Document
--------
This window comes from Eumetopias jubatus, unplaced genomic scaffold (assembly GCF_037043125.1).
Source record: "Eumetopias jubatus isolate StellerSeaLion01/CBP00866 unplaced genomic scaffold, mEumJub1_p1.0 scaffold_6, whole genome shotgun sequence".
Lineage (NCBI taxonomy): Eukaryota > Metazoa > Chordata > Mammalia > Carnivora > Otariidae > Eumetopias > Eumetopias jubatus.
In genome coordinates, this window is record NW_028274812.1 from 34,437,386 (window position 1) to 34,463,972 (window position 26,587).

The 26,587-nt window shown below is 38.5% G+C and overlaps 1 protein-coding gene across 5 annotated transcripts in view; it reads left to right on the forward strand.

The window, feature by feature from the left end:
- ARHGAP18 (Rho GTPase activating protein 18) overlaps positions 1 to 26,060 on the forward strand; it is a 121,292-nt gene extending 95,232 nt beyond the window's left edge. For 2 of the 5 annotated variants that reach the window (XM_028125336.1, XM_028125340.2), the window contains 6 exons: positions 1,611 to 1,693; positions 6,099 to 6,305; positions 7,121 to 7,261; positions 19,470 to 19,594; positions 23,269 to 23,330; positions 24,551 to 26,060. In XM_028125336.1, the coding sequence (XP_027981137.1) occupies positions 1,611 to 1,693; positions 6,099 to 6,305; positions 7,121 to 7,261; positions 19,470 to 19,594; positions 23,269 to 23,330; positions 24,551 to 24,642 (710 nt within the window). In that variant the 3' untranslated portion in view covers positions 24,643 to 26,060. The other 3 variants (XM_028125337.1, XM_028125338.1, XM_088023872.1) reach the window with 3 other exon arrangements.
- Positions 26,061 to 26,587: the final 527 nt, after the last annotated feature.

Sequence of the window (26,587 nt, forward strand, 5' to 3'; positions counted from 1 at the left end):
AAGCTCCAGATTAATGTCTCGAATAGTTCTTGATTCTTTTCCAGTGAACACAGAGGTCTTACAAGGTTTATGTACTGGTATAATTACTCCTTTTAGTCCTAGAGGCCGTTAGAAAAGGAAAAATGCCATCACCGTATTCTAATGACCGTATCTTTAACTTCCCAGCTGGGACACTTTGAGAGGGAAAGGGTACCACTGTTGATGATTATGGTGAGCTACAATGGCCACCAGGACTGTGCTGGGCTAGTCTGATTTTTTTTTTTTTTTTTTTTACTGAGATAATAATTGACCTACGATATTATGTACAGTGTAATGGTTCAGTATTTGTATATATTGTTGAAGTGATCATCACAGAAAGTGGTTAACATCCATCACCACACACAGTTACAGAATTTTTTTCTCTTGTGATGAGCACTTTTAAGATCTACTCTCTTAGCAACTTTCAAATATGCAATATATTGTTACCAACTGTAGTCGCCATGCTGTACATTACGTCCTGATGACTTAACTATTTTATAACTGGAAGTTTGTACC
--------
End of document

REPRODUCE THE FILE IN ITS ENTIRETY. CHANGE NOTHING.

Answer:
This window comes from Eumetopias jubatus, unplaced genomic scaffold (assembly GCF_037043125.1).
Source record: "Eumetopias jubatus isolate StellerSeaLion01/CBP00866 unplaced genomic scaffold, mEumJub1_p1.0 scaffold_6, whole genome shotgun sequence".
Lineage (NCBI taxonomy): Eukaryota > Metazoa > Chordata > Mammalia > Carnivora > Otariidae > Eumetopias > Eumetopias jubatus.
In genome coordinates, this window is record NW_028274812.1 from 34,437,386 (window position 1) to 34,463,972 (window position 26,587).

The 26,587-nt window shown below is 38.5% G+C and overlaps 1 protein-coding gene across 5 annotated transcripts in view; it reads left to right on the forward strand.

The window, feature by feature from the left end:
- ARHGAP18 (Rho GTPase activating protein 18) overlaps positions 1 to 26,060 on the forward strand; it is a 121,292-nt gene extending 95,232 nt beyond the window's left edge. For 2 of the 5 annotated variants that reach the window (XM_028125336.1, XM_028125340.2), the window contains 6 exons: positions 1,611 to 1,693; positions 6,099 to 6,305; positions 7,121 to 7,261; positions 19,470 to 19,594; positions 23,269 to 23,330; positions 24,551 to 26,060. In XM_028125336.1, the coding sequence (XP_027981137.1) occupies positions 1,611 to 1,693; positions 6,099 to 6,305; positions 7,121 to 7,261; positions 19,470 to 19,594; positions 23,269 to 23,330; positions 24,551 to 24,642 (710 nt within the window). In that variant the 3' untranslated portion in view covers positions 24,643 to 26,060. The other 3 variants (XM_028125337.1, XM_028125338.1, XM_088023872.1) reach the window with 3 other exon arrangements.
- Positions 26,061 to 26,587: the final 527 nt, after the last annotated feature.

Sequence of the window (26,587 nt, forward strand, 5' to 3'; positions counted from 1 at the left end):
AAGCTCCAGATTAATGTCTCGAATAGTTCTTGATTCTTTTCCAGTGAACACAGAGGTCTTACAAGGTTTATGTACTGGTATAATTACTCCTTTTAGTCCTAGAGGCCGTTAGAAAAGGAAAAATGCCATCACCGTATTCTAATGACCGTATCTTTAACTTCCCAGCTGGGACACTTTGAGAGGGAAAGGGTACCACTGTTGATGATTATGGTGAGCTACAATGGCCACCAGGACTGTGCTGGGCTAGTCTGATTTTTTTTTTTTTTTTTTTTACTGAGATAATAATTGACCTACGATATTATGTACAGTGTAATGGTTCAGTATTTGTATATATTGTTGAAGTGATCATCACAGAAAGTGGTTAACATCCATCACCACACACAGTTACAGAATTTTTTTCTCTTGTGATGAGCACTTTTAAGATCTACTCTCTTAGCAACTTTCAAATATGCAATATATTGTTACCAACTGTAGTCGCCATGCTGTACATTACGTCCTGATGACTTAACTATTTTATAACTGGAAGTTTGTACC